It was my birthday and Caroline was still with us, doing well!  It was also the day of my scheduled postpartum visit to the OB.  We didn’t know if Caroline would make it to that appointment.  The odds told us she would not.  But here she was, so sweet and very much alive.

My family of 3 came to the appointment.  My OB was running behind as usual.  I never minded because he always gave attention as if you were the only patient on his schedule, and if that meant waiting, it was fine with me.  We sat in the waiting room, with Caroline in her car seat until she was ready to be held instead.  

Other patients asked how old Caroline was and said she was beautiful.   I got to feel like a normal mom for a little while.  I didn’t mind overhearing one woman telling her husband that “that baby has a cleft lip.”  Caroline had the opportunity to show people how beautiful and happy she was.  The cleft lip never held her back.

Finally we were called to an exam room.  Mike proudly held Caroline in his arms, and my OB was so happy to see her!  I think he was amazed at how well she was doing.  We took a chalkboard picture of Caroline and the man who delivered her.  She was 40 days old that day!

We returned home after my appointment and celebrated the day with some orange creamsicle cake.  It was a sweet end to a sweet day.


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Memory Monday

One of the first questions we received after Caroline was born was, “Who does she look like?”

At first I didn’t know.  Because of her syndrome, it was hard to compare Caroline’s features to those of her parents.  All I knew was that she was the most beautiful baby I had ever seen.

As Caroline grew, it became clear that she looked more like her daddy.  She had his blue eyes, and when she slept near her sleeping dad, it was obvious that they were closely related.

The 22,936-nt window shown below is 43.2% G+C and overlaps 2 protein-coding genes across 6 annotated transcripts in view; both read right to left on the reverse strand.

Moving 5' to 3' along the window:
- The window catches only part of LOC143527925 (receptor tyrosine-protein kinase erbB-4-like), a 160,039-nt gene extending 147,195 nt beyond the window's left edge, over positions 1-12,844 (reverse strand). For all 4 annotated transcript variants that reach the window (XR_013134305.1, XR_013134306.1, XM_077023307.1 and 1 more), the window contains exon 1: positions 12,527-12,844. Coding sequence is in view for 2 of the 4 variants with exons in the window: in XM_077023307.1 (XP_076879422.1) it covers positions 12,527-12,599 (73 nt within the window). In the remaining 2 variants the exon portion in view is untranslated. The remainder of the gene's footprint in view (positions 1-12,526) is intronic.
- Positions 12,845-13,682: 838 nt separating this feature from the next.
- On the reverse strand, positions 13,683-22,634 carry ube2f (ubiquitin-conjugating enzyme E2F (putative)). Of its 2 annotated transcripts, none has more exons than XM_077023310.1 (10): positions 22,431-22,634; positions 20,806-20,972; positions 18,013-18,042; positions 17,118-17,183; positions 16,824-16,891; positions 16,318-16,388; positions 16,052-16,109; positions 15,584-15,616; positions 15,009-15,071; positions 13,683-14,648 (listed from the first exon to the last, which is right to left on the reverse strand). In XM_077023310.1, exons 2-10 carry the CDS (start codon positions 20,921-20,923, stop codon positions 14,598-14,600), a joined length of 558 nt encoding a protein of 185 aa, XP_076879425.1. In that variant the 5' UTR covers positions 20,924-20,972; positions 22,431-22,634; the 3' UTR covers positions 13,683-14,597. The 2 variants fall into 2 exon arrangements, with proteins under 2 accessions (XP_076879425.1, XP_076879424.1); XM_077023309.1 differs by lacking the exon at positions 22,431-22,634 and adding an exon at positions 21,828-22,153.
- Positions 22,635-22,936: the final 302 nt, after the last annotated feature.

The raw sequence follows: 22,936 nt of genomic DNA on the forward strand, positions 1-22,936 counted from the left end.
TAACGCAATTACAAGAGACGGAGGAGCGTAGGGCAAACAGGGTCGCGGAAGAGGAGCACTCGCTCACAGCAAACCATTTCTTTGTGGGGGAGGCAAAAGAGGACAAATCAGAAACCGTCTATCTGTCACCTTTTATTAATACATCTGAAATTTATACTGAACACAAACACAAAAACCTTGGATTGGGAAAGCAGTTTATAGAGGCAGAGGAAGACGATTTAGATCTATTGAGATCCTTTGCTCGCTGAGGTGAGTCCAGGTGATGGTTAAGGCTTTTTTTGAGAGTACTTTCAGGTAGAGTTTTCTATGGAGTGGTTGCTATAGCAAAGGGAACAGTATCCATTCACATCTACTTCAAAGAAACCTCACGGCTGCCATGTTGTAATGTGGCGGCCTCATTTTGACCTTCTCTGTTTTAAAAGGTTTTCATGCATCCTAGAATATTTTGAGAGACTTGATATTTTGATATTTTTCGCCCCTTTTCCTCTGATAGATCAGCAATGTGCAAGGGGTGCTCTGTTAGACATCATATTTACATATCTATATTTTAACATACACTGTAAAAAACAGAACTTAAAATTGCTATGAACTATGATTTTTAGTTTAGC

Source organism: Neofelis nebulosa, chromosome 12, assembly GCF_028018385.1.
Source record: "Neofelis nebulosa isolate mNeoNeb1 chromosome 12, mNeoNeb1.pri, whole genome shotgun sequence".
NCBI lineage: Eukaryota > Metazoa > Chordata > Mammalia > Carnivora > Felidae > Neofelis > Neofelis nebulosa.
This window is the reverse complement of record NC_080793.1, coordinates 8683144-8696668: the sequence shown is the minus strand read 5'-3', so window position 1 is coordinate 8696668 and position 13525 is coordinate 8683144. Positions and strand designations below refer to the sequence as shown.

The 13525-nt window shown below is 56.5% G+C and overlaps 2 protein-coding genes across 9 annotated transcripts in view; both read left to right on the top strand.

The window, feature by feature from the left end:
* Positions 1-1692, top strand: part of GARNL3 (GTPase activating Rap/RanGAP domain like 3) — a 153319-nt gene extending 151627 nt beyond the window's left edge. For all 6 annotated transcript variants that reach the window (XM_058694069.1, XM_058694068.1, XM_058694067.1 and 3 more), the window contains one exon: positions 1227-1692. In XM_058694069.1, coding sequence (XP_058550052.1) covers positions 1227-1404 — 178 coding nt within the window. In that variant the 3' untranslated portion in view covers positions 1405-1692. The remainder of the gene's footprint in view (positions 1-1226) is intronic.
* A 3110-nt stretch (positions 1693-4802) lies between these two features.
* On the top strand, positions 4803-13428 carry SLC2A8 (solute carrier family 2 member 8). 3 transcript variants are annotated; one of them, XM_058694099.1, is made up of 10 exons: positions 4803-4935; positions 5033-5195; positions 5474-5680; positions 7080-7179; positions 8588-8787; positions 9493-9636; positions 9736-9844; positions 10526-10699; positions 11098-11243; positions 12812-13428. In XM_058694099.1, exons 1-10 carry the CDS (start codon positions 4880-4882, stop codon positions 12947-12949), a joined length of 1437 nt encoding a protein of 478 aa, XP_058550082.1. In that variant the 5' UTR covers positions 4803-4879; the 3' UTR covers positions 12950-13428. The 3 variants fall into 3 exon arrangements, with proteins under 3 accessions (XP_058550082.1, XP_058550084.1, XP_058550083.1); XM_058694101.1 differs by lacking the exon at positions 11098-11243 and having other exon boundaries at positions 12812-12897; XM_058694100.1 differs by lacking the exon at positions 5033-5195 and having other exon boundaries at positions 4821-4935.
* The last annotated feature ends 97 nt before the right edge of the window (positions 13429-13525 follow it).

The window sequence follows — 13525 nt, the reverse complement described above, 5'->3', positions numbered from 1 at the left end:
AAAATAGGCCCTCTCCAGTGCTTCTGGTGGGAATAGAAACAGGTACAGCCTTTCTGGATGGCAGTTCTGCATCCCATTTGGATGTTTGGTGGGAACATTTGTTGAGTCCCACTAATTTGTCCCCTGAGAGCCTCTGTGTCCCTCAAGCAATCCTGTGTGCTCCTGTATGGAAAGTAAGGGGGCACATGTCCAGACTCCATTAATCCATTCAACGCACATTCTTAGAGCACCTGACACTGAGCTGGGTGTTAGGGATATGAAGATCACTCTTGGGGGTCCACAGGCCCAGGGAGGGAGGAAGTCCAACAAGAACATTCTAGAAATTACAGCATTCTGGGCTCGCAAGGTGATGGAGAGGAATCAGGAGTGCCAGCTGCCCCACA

Caroline had the most beautiful locks of blonde curly hair that the nurses at the hospital pointed out as rare for a newborn.  Her curly hair was from her grandmother.

One feature that Caroline inherited from me was a gift of long eyelashes.  She had naturally curled, dark eyelashes like her momma.

It was fun to see who we saw in Caroline, but it didn’t matter to us who she looked like.  She was her own person, our sweet, strong daughter who fought to spend time with her family.


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Memory Monday

Caroline loved playing with her hands.  On ultrasound she always had her hands near her face, preventing us from getting a 3D image of her beautiful profile.  When Caroline was born nothing changed – she continued to keep her hands up by her face and they were always so interesting to her.

One day, Caroline truly discovered her hands in that she found a way to get one of those precious fingers in her mouth.  It looked like she was just resting her hands in the usual position because five fingers remained outside, but she managed to get an index finger in her mouth and was sucking away.  It was truly one of the cutest things I’ve ever seen.  She was so content, sucking on a finger and loving life.  As a baby should get to do.